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Jeffrey I Mechanick is Clinical Professor of Medicine and Director of Metabolic Support in the Division of Endocrinology, Diabetes, and Bone Diseases at the Mount Sinai School of Medicine, New York. He is currently Treasurer and Vice President of the American Association of Clinical Endocrinology, Secretary/Treasurer of the American College of Endocrinology, and a member of the President’s Council on Fitness, Sports, and Nutrition–Science Board. Dr Mechanick is Past President of the American Board of Physician Nutrition Specialists and author of several books on nutrition, diabetes, thyroid cancer and metabolic bone disease. His research interests are in critical illness endocrinology, thyroid cancer and nutrition. He is in private practice in endocrinology and metabolic support in New York City.

linical endocrinology has witnessed many surges in activity over the past year. Many events have been exciting and responsive to innovations and discoveries destined to improve healthcare, but many events have also posed tough challenges to the way patient care can be practised. For instance, the recent UN resolution 64/265 drawing attention to global problems of unhealthy diets, diminished physical activity, type 2 diabetes and cardiovascular risk expanded the scale of the metabolic disease problem. The global and domestic problems of overnutrition co-exist with problems of undernutrition and cachexia, commonly encountered in hospitals and impoverished areas. This UN resolution underscores the mandate for more physicians to become experts in nutritional medicine and resonates with the emerging epidemics of obesity and diabetes. How can this shortage of physician nutrition experts be addressed? Education, professional society collaboration and standardisation of clinical practice are key factors to the solution. Clinical endocrinologists have also sensed the explosion of biotechnologic advances with the advent of novel biological and small molecule therapies. These interventions target metabolic disorders, including osteoporosis, cachexia and thyroid disease, at the cellular and molecular levels.


On the other hand, the accelerating science and translation of findings to patient care are throttled down by intensified governmental regulatory efforts and economic pressures for cost-savings. The reduced availability of new anti-obesity and anti-diabetes drugs is incongruous with the epidemiology of these disorders. Physician–industry relationships are subjected to greater scrutiny, impacting the format and accessibility of continuing medical education. Physician frustration with learning new and multiple electronic health record products and functions, reduced reimbursements and administrative hurdles to deliver state-of-the-art care to their patients compounds the problem.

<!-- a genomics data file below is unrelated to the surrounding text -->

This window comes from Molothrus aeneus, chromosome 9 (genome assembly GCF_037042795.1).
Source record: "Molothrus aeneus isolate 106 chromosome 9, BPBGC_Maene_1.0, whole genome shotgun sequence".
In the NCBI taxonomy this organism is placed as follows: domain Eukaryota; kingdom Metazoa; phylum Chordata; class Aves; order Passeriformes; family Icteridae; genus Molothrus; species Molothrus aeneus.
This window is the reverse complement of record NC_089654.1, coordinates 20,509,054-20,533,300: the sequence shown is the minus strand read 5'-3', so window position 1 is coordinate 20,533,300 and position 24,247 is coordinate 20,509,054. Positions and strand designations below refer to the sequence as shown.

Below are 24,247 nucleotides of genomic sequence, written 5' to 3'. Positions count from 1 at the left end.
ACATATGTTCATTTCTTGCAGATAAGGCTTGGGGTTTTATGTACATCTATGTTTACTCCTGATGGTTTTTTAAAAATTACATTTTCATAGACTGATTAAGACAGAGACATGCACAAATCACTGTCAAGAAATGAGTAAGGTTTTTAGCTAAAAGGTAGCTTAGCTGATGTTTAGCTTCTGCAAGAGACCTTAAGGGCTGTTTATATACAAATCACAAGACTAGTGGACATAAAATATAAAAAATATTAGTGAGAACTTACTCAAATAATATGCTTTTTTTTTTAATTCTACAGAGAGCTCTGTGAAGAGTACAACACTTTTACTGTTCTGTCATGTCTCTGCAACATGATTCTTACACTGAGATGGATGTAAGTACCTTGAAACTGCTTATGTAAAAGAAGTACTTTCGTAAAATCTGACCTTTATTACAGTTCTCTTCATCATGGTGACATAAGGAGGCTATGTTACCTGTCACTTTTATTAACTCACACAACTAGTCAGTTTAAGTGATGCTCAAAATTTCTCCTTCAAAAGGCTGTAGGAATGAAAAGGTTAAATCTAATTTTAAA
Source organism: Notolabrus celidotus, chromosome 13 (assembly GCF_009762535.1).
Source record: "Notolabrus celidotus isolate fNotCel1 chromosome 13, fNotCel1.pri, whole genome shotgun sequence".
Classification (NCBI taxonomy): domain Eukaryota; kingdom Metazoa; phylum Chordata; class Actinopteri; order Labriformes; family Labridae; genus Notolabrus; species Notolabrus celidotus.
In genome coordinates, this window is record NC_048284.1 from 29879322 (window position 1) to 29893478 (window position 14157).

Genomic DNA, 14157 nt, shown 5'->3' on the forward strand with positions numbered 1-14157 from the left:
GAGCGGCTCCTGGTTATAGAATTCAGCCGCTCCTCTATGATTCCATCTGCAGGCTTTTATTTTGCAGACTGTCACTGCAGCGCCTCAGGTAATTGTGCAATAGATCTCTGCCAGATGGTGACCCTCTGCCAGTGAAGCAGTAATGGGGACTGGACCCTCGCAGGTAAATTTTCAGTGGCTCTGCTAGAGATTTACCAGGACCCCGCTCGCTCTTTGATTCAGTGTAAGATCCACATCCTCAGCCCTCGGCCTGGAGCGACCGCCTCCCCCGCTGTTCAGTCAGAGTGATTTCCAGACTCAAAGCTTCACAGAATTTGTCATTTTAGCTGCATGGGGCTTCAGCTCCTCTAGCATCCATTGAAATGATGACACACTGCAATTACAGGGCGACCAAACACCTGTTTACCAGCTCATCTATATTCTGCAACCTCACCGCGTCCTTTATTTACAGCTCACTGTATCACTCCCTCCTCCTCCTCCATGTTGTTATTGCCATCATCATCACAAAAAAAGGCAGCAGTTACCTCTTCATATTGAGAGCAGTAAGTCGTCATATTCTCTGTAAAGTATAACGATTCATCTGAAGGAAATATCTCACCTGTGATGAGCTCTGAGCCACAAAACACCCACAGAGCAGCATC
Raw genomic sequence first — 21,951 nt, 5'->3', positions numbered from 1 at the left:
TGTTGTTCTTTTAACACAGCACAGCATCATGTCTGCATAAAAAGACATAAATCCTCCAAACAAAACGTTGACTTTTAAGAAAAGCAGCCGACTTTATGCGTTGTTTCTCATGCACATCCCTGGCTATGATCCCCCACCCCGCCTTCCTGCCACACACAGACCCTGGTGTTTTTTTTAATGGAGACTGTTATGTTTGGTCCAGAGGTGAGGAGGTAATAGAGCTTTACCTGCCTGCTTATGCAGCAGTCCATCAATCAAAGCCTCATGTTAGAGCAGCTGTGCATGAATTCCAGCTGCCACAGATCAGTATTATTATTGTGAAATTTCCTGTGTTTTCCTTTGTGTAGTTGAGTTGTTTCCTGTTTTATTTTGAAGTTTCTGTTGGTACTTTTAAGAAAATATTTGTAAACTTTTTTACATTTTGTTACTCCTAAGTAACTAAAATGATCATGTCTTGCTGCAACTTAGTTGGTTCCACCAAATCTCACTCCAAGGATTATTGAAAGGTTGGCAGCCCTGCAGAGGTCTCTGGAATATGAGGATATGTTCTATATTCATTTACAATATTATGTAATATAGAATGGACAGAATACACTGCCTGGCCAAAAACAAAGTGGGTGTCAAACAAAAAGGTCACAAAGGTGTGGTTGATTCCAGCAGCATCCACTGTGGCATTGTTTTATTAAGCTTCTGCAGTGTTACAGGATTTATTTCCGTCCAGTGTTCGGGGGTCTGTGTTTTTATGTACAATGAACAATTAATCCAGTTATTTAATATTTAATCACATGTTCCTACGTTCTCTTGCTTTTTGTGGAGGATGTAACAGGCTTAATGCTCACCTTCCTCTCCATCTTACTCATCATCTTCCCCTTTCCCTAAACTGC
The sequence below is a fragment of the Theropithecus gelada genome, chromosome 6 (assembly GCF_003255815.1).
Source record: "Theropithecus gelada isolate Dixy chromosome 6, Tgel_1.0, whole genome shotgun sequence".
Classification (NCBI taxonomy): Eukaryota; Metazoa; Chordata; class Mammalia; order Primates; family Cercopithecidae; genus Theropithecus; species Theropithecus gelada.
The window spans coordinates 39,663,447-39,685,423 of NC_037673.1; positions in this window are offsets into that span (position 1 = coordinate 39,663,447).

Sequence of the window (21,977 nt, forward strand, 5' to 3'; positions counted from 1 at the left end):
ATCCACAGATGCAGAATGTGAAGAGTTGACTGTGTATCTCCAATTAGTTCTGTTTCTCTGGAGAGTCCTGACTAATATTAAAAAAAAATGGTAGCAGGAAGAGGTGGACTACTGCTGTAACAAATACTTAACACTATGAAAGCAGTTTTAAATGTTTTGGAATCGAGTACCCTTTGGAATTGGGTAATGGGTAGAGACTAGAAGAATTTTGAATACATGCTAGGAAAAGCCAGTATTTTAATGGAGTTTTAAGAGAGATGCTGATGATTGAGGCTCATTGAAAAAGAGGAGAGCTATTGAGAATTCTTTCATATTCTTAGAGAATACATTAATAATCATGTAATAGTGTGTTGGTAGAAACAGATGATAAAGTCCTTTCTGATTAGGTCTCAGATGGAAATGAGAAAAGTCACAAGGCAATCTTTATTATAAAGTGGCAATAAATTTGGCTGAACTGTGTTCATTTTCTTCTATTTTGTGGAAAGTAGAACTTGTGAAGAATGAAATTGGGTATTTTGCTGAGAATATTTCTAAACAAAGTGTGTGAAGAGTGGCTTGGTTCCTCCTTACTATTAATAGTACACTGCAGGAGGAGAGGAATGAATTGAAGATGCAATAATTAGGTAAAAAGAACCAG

It is ultimately the complex interplay between scientific discovery, clinical practice, socioeconomic factors and political forces that will dictate the healthcare system of the future. The use of clinical practice guidelines can assist physicians in this arena with efficient and effective decision-making. This is especially true of those guidelines that incorporate a transparent evidence base, credentialed expert opinions, socioeconomic and other subjective factors, diligent review processes and facile implementation tools. This edition of European Endocrinology provides perspectives on all of these issues.

European Endocrinology would like to take this opportunity to thank all contributors to this edition. From organisations to individuals, all support and participation is gratefully acknowledged. European Endocrinology expresses its continuing gratitude to the members of the Editorial Board, an invaluable source of guidance and wisdom, and special thanks goes to the experts who have contributed this insightful selection of articles and thrown a spotlight on these pertinent issues. n



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